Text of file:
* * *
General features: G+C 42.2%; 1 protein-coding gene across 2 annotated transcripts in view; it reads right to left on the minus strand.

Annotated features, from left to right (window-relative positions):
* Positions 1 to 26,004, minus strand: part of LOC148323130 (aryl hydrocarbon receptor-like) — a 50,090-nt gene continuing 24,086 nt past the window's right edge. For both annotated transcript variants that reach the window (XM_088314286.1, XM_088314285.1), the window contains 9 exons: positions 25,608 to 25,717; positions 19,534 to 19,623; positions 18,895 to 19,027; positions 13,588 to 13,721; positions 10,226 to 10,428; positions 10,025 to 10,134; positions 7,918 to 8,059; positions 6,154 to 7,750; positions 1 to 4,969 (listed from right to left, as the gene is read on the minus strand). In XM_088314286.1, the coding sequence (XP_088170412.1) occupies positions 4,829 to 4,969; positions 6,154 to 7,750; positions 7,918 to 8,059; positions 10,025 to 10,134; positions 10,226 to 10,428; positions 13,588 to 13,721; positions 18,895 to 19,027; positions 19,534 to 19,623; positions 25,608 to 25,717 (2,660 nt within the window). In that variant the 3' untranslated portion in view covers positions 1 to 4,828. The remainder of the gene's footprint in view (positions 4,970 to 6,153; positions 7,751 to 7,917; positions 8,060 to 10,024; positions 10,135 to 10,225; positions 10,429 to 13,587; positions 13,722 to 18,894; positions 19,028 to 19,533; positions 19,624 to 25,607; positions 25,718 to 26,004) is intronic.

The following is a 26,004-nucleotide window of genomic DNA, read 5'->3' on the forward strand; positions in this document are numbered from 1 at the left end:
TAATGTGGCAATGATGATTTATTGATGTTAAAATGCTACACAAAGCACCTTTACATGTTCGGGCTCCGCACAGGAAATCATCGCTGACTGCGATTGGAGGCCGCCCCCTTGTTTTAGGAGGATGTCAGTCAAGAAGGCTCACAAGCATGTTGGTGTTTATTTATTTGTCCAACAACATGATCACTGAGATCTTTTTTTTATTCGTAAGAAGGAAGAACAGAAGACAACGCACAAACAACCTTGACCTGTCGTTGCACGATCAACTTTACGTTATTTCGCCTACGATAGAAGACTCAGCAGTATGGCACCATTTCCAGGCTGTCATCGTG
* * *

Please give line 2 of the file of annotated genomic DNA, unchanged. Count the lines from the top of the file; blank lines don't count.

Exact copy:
Annotated features, from left to right (window-relative positions):